gabriola garden

Thursday, February 22, 2007

Spring Bulbs, English Primrose, Italian Parsley

Hedgehog read about this island in Scotland where they were going to cull some hedgehogs to stop them from eating birds’ eggs. “What does cull mean?” she asked. “A fancy word for kill,” was my reply. Our daughter got very upset.

Then she read further and found out that the hedgehogs were saved by the intervention of animal welfare groups. Now, instead of being killed, the small animals are going to be taken to the mainland and released.

I started musing about the cyclical nature of Nature, how things die in the fall and winter, then are reborn in the spring. Even though it’s only February, Sara’s garden is coming alive with a bit of color.

The tiniest yellow and purple crocuses have opened in the chilly, afternoon sun today. The arrival of the crocus means that spring isn’t very far away. While much of Canada is still in a deep freeze, here on the West Coast we are enjoying our eager spring bulbs as they stick their heads out of the fertile ground.

As far as I can tell, we’re growing Crocus biflorus, which is characterized by early flowering (mid to late February). It grows wild in the Balkans, Italy, Turkey, and Iran.

Or it could be Crocus vernus, which is supposed to flower later and probably does in its native Holland, but not here in British Columbia. It comes in both yellow and purple, and when fully grown, the open flower is on the larger side.

Sara doesn’t remember if there was a name attached to the bulb at the garden shop, so I’ll guess we’ll never know for sure. The fact remains that these tiny flowers gladden our hearts and signal a well-deserved respite from chilly winter winds.

Sara has been busy collecting horse manure and large bags of soil and mixing in some of our homemade compost, then spreading the mixture on top of the garden. The result is a rich, dark humus.

I warned her about mixing in fresh horse manure, since some gardening books warn against its use for certain plants, especially roses. Sara defended herself by saying that with all the rain we’ve been getting the mixture will decompose very quickly and the manure will turn to compost.

Sara’s Daffodils (Latin name, Narcissus) are coming up like gangbusters. I believe they are Trumpet Narcissus, whose corona is longer than their perianth segments.

These are the ordinary, garden variety Daffodils, but their Latin name implies that they have something to do with the legend of Narcissus, who was a young man who fell in love with his own image.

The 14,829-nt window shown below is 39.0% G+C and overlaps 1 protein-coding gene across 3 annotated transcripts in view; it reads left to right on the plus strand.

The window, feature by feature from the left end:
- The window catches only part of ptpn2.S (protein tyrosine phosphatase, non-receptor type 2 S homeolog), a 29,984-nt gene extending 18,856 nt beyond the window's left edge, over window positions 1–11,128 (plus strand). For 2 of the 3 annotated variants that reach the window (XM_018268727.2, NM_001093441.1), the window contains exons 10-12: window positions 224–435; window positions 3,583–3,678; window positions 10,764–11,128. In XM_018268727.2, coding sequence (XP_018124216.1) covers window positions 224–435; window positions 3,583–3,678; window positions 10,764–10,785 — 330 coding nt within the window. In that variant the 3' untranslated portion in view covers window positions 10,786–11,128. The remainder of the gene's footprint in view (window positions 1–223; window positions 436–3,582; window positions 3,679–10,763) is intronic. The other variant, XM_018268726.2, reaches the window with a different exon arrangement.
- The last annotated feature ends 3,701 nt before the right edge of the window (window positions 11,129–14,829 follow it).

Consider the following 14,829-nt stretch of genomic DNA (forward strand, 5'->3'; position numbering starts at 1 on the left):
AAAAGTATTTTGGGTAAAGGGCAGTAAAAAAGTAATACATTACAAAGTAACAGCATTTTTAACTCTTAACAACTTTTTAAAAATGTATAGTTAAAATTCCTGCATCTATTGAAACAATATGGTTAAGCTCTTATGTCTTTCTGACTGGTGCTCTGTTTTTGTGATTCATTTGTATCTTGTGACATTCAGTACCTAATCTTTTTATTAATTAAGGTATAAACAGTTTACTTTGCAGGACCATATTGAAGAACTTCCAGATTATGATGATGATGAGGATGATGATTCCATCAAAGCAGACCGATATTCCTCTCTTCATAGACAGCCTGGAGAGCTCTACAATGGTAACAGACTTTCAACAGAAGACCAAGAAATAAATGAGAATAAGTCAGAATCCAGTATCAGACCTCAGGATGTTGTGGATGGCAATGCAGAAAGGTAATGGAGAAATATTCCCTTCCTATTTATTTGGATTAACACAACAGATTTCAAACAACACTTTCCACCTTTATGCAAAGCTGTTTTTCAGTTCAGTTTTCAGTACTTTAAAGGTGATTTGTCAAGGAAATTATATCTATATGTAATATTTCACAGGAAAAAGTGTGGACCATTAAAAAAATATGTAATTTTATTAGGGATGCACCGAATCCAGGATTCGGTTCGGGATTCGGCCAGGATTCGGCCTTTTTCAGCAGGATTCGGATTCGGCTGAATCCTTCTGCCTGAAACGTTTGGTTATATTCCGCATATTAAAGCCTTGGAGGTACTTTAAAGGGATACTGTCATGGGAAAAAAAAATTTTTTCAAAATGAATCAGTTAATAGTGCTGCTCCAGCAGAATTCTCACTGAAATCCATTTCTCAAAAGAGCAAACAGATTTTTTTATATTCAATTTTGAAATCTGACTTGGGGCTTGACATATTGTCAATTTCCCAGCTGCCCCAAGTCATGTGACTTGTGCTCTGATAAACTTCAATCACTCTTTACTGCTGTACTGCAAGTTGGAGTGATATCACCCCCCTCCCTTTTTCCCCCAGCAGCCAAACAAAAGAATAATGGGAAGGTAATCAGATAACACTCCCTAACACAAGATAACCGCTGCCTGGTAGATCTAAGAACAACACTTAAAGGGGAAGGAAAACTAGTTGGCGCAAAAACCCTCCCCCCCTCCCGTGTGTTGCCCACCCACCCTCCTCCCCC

Sara made sure that the bulbs were well fed during their winter hybernation by nurturing them with granules of Heavy Harvest Fall, a time-release fertilizer made by Advanced Nutrients.

Today, she fed all the surging bulbs and the rest of the garden with our base fertilizer, the 100% organic Iguana Juice Grow. I told her that she might as well give them a bit of Iguana Juice Bloom, as well, since the crocuses are already in bloom, but she declined.

“The daffodils are still in their vegetative stage,” said Sara, “so the Grow fertilizer is more appropriate at the moment.” I bowed to her greater wisdom. Especially since most everything else in the garden is definitely vegging at the moment, from the transplanted Poppies to the Italian Parsley to the newly planted Sweet William.

She went to the garden store yesterday and came back with some annuals, which she promptly planted among the spurting spring bulbs. She bought two kinds of English Primrose, a pink and a blue variety, as well as some very delicate Cyclamen.

“Are you going to strengthen their roots?” I asked, which was a mistake. “As soon as you mix up a batch of Piranha, Tarantula, and Voodoo Juice, I will be more than glad to water them with the solution,” replied my crafty wife, who has ingenious ways of telling me to get to work and stop lazing about.

It’s a bit too early to plant any vegetables, so my part of the garden is dormant at the moment, but I’m inspired by Sara’s early start. “By the time you germinate some beans and are ready to plant them,” she continued, “the fresh horse manure on the bean garden will have turned into a rich humus, just aching to nurture our future bean plants.”